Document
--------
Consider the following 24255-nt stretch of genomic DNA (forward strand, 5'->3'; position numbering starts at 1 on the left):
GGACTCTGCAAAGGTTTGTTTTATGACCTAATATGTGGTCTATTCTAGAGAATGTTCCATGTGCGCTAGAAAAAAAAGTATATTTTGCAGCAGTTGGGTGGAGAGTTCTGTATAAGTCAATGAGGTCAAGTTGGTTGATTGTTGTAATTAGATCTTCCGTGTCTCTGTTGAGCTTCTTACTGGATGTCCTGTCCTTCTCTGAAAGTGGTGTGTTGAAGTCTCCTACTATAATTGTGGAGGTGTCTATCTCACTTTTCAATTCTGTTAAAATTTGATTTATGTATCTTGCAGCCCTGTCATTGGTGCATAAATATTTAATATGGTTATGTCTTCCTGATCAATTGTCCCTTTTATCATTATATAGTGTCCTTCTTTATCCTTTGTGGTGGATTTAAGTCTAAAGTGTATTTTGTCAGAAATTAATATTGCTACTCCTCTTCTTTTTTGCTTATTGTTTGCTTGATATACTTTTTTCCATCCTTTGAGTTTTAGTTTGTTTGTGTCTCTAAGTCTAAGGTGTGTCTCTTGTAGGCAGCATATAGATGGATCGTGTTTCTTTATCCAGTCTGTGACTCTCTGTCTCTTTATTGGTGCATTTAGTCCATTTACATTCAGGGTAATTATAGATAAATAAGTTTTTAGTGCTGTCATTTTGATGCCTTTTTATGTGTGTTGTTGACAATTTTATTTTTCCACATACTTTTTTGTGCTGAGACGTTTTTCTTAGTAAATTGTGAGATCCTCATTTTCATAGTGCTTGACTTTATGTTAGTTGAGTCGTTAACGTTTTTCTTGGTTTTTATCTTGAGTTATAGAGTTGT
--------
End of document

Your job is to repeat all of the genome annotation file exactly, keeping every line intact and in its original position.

Consider the following 24255-nt stretch of genomic DNA (forward strand, 5'->3'; position numbering starts at 1 on the left):
GGACTCTGCAAAGGTTTGTTTTATGACCTAATATGTGGTCTATTCTAGAGAATGTTCCATGTGCGCTAGAAAAAAAAGTATATTTTGCAGCAGTTGGGTGGAGAGTTCTGTATAAGTCAATGAGGTCAAGTTGGTTGATTGTTGTAATTAGATCTTCCGTGTCTCTGTTGAGCTTCTTACTGGATGTCCTGTCCTTCTCTGAAAGTGGTGTGTTGAAGTCTCCTACTATAATTGTGGAGGTGTCTATCTCACTTTTCAATTCTGTTAAAATTTGATTTATGTATCTTGCAGCCCTGTCATTGGTGCATAAATATTTAATATGGTTATGTCTTCCTGATCAATTGTCCCTTTTATCATTATATAGTGTCCTTCTTTATCCTTTGTGGTGGATTTAAGTCTAAAGTGTATTTTGTCAGAAATTAATATTGCTACTCCTCTTCTTTTTTGCTTATTGTTTGCTTGATATACTTTTTTCCATCCTTTGAGTTTTAGTTTGTTTGTGTCTCTAAGTCTAAGGTGTGTCTCTTGTAGGCAGCATATAGATGGATCGTGTTTCTTTATCCAGTCTGTGACTCTCTGTCTCTTTATTGGTGCATTTAGTCCATTTACATTCAGGGTAATTATAGATAAATAAGTTTTTAGTGCTGTCATTTTGATGCCTTTTTATGTGTGTTGTTGACAATTTTATTTTTCCACATACTTTTTTGTGCTGAGACGTTTTTCTTAGTAAATTGTGAGATCCTCATTTTCATAGTGCTTGACTTTATGTTAGTTGAGTCGTTAACGTTTTTCTTGGTTTTTATCTTGAGTTATAGAGTTGT